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Exploring the knowledge behind predictions in everyday cognition: an iterated learning study
Stephens, Rachel G.1; Dunn, John C.1; Rao, Li-Lin2; Li, Shu2
2015-10-01
Source PublicationMEMORY & COGNITION
ISSN0090-502X
SubtypeArticle
Volume43Issue:7Pages:1007-1020
AbstractMaking accurate predictions about events is an important but difficult task. Recent work suggests that people are adept at this task, making predictions that reflect surprisingly accurate knowledge of the distributions of real quantities. Across three experiments, we used an iterated learning procedure to explore the basis of this knowledge: to what extent is domain experience critical to accurate predictions and how accurate are people when faced with unfamiliar domains? In Experiment 1, two groups of participants, one resident in Australia, the other in China, predicted the values of quantities familiar to both (movie run-times), unfamiliar to both (the lengths of Pharaoh reigns), and familiar to one but unfamiliar to the other (cake baking durations and the lengths of Beijing bus routes). While predictions from both groups were reasonably accurate overall, predictions were inaccurate in the selectively unfamiliar domains and, surprisingly, predictions by the China-resident group were also inaccurate for a highly familiar domain: local bus route lengths. Focusing on bus routes, two follow-up experiments with Australia-resident groups clarified the knowledge and strategies that people draw upon, plus important determinants of accurate predictions. For unfamiliar domains, people appear to rely on extrapolating from (not simply directly applying) related knowledge. However, we show that people's predictions are subject to two sources of error: in the estimation of quantities in a familiar domain and extension to plausible values in an unfamiliar domain. We propose that the key to successful predictions is not simply domain experience itself, but explicit experience of relevant quantities.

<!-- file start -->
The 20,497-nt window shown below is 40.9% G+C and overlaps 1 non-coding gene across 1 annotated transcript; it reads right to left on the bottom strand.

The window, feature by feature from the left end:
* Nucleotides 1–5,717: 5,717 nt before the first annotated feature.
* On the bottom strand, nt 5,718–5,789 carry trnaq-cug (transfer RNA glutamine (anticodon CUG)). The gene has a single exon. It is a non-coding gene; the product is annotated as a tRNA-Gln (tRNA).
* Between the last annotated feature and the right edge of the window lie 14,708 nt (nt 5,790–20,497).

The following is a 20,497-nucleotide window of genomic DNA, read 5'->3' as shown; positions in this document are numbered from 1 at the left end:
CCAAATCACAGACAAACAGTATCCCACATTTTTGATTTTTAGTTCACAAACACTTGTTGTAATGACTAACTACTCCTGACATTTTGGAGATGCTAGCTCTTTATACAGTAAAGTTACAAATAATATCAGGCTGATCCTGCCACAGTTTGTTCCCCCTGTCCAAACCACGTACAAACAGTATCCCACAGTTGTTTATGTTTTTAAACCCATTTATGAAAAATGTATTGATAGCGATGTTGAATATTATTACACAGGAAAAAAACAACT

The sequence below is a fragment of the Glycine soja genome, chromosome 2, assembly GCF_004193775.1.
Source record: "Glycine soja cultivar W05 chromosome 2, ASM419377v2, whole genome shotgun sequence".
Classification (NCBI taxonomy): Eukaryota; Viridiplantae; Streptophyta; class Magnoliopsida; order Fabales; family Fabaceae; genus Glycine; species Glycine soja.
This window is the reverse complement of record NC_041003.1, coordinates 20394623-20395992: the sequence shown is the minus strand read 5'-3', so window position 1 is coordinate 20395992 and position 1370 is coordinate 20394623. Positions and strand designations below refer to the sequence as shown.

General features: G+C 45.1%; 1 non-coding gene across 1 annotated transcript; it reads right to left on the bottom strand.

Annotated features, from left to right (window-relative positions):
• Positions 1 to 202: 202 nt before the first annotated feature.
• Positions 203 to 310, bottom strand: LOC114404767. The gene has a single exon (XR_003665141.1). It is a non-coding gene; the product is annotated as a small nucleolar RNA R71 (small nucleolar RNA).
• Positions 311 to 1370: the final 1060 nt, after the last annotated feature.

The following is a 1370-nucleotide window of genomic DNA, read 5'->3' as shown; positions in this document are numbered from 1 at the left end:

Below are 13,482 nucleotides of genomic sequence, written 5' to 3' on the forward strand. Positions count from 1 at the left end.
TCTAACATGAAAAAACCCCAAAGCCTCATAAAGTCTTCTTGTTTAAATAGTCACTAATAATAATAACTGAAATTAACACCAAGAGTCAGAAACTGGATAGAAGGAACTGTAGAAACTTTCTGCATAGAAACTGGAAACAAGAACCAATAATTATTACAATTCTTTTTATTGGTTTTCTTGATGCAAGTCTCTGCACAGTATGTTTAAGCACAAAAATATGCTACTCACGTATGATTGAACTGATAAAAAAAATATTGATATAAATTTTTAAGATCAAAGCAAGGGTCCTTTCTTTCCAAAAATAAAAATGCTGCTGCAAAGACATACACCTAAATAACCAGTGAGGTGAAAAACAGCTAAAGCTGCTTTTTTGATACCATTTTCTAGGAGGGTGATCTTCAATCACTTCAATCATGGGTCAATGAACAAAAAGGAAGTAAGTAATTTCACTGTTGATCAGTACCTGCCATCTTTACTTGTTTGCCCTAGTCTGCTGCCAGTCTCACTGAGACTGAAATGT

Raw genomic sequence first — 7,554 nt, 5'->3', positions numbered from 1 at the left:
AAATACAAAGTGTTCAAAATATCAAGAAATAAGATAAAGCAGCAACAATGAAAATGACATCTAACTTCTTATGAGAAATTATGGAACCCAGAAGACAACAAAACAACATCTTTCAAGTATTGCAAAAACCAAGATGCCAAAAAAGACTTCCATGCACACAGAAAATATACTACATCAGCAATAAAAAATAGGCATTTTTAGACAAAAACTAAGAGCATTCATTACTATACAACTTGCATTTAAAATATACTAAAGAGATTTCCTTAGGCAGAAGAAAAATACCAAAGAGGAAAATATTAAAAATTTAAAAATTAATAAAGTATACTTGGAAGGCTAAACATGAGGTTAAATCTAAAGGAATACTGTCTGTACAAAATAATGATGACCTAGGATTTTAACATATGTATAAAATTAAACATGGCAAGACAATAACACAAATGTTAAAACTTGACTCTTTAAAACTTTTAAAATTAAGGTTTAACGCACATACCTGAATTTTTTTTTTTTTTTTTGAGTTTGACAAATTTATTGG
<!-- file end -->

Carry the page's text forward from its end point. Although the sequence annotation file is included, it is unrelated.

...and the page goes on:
KeywordEveryday reasoning Iterated learning Bayesian inference Cross-cultural comparison
Indexed BySSCI
Language英语
WOS IDWOS:000361000900003
Citation statistics
Document Type期刊论文
Identifierhttp://ir.psych.ac.cn/handle/311026/15225
Collection社会与工程心理学研究室
Affiliation1.Univ Adelaide, Sch Psychol, Adelaide, SA 5005, Australia
2.Chinese Acad Sci, Inst Psychol, Beijing 100101, Peoples R China
Recommended Citation
GB/T 7714
Stephens, Rachel G.,Dunn, John C.,Rao, Li-Lin,et al. Exploring the knowledge behind predictions in everyday cognition: an iterated learning study[J]. MEMORY & COGNITION,2015,43(7):1007-1020.
APA Stephens, Rachel G.,Dunn, John C.,Rao, Li-Lin,&Li, Shu.(2015).Exploring the knowledge behind predictions in everyday cognition: an iterated learning study.MEMORY & COGNITION,43(7),1007-1020.
MLA Stephens, Rachel G.,et al."Exploring the knowledge behind predictions in everyday cognition: an iterated learning study".MEMORY & COGNITION 43.7(2015):1007-1020.
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